Further south on the coastal Magistrala, passing by the Bacinska Lakes in their solitary setting, is the city of Ploce; one of the largest harbors on the Dalmatian coast. Ploce was constructed after World War II on the northern edge of the Neretva Delta, and was intended to provide access to the sea for the thensocialist republic of Bosnia-Herzigovina. The name of the town was later changed to Kardeljevo; today, however, it is again called Ploce and is Croatian. From here the ferries start out for Trpanj and the Peljesac Peninsula, and there is a railroad that runs to Mostar and Sarajevo.
Beyond Ploce stretches the Neretva Delta, formed by the confluence of its twelve tributaries. The Neretva originates in the Bosnian mountains and at 218 kilometers is the longest river to empty into the Croatian Adriatic. It is navigable by ships with a limited draft (2.2 meters) as far as the town of Metkovic in Bosnia, after which a marshland begins. This is where the center of the Narentans was located, a people who controlled the borderlands between the Cetina and Neretva rivers, and who made a name for themselves mainly from piracy.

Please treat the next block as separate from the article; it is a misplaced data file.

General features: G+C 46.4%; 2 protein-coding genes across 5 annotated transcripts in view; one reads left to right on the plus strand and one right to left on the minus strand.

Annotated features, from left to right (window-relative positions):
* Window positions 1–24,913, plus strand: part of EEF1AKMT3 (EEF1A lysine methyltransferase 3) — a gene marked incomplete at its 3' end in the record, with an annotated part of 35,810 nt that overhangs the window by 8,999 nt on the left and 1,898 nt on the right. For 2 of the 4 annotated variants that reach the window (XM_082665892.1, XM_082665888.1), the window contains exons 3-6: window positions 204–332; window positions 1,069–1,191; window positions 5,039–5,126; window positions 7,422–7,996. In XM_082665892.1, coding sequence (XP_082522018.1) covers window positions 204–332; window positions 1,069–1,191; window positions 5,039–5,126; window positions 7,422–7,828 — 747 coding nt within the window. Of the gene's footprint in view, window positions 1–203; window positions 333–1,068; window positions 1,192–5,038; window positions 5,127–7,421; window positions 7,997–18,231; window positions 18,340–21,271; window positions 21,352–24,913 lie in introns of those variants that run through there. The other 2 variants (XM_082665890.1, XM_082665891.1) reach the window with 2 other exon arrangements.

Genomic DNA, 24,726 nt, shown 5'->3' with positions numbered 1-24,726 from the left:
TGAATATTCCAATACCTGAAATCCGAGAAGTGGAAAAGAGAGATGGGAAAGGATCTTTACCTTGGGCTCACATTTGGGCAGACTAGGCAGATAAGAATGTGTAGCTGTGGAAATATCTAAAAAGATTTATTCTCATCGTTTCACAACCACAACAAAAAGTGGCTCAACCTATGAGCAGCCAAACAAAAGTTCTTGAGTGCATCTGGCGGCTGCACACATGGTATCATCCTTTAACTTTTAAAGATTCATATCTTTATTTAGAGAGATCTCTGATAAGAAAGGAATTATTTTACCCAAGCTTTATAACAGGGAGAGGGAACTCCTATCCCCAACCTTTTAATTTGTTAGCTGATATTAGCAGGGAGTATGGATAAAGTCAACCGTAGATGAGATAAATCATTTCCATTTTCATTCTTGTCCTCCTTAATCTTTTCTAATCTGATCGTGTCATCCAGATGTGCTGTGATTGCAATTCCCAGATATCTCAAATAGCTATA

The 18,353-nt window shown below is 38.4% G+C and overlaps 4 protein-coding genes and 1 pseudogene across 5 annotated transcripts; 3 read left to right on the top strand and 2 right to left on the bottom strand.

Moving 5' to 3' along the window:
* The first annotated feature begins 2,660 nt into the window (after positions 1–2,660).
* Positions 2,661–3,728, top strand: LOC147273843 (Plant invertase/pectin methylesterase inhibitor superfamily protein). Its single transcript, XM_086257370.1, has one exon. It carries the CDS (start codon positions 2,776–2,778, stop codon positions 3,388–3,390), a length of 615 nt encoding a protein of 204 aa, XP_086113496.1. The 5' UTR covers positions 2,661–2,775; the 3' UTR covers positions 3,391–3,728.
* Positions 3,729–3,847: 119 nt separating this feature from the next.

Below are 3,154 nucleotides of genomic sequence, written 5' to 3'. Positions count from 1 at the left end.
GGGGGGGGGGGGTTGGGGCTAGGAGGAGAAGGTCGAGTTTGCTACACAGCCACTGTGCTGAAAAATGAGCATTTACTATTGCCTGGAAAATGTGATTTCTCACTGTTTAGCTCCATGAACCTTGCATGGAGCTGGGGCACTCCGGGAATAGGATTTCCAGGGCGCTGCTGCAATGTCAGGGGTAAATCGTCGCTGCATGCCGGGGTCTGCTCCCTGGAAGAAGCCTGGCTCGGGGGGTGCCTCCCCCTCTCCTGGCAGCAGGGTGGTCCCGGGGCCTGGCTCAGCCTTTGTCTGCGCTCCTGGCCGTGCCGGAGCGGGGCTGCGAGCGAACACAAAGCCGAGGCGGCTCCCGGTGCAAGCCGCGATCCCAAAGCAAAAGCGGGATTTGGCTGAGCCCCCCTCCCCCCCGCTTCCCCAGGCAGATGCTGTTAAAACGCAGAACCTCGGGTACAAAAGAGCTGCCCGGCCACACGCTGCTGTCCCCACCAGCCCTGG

To the south of the delta is the border with Bosnia-Herzegovina, which has a six-kilometer-wide access to the Adriatic. The main town in this narrow section of Bosnia-Herzegovina is Neum, a modern seaside resort. The transfer of goods, however, takes place in Ploce, as this is the only port in the area with suitable capacity. Only four kilometers beyond Neum you are back in Croatia again, in the region of Dubrovnik.